Mind in the Balance: meditation in science, Buddhism and Christianity
Our best-selling mind and consciousness scholar brings the world into focus through the methods of empirical study and meditative religion.
By bringing the meditative practices of Buddhism and Christianity into a dialogue with the theories of modern philosophy and science, B Alan Wallace reveals their unified approach to discerning the objective world.
Wallace begins by linking Christian and Buddhist meditative practices. He outlines a sequence of meditations for the reader to undertake, showing that, though Buddhism and Christianity differ in their belief systems, their methods of cognitive inquiry provide similar insight into the nature and origins of consciousness. From this convergence Wallace approaches contemporary cognitive science, quantum mechanics, and the philosophy of mind. He connects Buddhist and Christian views to the provocative theories of Hilary Putnam, Charles Taylor, and Bas van Fraassen, and he seamlessly integrates the work of Anton Zeilinger, John Wheeler, and Stephen Hawking. Combining a concrete analysis of consciousness with a guide to cultivating mindfulness and profound contemplative practice, Wallace makes new strides in the mapping of the mind.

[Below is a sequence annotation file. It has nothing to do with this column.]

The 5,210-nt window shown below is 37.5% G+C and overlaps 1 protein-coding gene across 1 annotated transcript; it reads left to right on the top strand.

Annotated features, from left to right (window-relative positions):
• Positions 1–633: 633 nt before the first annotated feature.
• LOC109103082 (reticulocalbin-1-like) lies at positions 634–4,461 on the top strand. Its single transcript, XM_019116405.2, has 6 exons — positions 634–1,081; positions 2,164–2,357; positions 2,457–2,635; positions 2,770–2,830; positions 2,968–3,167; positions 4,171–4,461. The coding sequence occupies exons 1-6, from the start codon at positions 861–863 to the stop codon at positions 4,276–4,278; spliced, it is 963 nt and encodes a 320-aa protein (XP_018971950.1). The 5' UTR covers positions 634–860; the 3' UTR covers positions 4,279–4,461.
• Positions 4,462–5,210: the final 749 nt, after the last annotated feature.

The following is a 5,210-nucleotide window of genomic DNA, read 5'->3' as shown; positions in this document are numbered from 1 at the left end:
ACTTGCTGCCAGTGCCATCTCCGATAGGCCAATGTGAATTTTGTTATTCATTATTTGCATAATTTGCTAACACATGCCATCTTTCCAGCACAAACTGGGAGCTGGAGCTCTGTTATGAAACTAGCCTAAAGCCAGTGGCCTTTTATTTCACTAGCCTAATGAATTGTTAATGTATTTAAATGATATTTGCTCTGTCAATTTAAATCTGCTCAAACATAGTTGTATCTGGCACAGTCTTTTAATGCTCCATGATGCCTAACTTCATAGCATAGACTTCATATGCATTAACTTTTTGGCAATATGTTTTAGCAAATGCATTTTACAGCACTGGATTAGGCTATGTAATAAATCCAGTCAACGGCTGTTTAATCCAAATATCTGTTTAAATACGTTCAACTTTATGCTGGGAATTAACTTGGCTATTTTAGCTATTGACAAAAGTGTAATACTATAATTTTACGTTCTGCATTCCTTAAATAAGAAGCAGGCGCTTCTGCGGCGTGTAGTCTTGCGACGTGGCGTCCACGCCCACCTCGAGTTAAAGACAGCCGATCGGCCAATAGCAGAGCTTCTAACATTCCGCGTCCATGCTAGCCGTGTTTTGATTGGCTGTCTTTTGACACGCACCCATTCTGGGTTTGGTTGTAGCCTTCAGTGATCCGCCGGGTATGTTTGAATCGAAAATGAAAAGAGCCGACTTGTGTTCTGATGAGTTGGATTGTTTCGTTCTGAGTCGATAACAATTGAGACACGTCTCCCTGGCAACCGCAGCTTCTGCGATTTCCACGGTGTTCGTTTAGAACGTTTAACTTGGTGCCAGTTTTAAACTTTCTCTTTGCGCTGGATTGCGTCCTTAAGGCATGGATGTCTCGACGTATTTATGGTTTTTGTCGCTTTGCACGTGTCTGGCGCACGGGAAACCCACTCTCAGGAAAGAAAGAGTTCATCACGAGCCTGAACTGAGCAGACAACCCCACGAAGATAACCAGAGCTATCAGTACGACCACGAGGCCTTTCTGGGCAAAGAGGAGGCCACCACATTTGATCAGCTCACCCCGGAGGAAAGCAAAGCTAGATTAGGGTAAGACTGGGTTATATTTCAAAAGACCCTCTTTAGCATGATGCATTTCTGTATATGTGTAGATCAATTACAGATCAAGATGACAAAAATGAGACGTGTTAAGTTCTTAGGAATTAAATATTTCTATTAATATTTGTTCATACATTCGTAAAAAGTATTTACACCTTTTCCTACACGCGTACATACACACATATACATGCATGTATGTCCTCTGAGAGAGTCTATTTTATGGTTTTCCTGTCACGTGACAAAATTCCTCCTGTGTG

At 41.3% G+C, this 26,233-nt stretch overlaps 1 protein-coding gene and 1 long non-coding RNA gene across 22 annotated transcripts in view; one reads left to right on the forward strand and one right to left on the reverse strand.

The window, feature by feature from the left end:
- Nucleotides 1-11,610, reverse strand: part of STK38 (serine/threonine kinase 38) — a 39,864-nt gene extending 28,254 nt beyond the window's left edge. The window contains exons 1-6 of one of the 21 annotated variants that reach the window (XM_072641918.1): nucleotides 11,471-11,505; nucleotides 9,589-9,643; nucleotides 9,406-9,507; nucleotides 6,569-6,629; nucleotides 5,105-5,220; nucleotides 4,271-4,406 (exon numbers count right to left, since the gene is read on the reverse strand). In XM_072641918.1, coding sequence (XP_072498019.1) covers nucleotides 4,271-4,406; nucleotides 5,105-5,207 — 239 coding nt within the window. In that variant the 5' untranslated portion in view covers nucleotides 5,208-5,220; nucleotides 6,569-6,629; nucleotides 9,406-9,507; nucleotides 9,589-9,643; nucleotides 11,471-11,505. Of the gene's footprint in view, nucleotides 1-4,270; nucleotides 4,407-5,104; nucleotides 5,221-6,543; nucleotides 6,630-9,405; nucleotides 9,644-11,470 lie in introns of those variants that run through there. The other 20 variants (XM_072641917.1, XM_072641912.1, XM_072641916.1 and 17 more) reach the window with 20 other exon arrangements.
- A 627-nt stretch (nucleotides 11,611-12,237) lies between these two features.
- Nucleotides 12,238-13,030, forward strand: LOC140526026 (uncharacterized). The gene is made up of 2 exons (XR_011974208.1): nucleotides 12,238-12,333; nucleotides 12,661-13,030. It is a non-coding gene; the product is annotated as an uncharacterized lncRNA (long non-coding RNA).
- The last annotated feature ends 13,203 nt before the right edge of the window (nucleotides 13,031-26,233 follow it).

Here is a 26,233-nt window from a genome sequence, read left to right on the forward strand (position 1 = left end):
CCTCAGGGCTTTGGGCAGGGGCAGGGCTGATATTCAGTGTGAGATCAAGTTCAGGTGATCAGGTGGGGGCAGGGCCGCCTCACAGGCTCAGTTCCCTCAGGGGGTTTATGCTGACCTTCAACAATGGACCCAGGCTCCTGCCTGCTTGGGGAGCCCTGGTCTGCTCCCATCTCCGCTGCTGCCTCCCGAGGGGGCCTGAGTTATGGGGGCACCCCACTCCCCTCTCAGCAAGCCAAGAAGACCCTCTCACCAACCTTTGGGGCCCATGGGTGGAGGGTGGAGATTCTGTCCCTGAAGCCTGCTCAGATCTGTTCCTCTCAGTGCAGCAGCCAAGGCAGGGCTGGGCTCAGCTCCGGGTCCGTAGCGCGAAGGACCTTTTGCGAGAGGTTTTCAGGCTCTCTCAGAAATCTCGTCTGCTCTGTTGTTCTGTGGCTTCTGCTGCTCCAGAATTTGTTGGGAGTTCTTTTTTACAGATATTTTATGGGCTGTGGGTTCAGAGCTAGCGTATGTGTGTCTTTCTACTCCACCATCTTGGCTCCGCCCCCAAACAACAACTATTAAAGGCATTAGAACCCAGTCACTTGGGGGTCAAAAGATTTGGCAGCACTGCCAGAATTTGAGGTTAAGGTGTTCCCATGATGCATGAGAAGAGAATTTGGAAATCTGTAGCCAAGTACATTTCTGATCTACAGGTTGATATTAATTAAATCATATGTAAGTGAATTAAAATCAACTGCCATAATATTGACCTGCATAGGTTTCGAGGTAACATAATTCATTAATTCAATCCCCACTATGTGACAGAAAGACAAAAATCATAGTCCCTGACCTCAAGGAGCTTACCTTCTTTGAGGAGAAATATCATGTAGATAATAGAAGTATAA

“Always challenging and controversial, B. Alan Wallace’s abilities as a scholar and writer give this book an accessibility and breadth rarely encountered. Wallace’s largely successful bridging of history, theory, Christianity, Buddhism, and science make his book truly unique.”
—Adam Frank, University of Rochester
“Mind in the Balance addresses in a lucid, extremely well informed, and often quite original way what is now widely seen as the greatest lacuna in modern understanding: the actual nature of mind or consciousness. Its consistent advocacy of logical rigor, its basis in a truly magisterial knowledge of Buddhist, Christian, and other contemplative practices, its deep familiarity with contemporary scientific thinking, and its imaginative and creative merging of all these strands make it a significant contribution to the field.”
—Robert Mayer, University of Oxford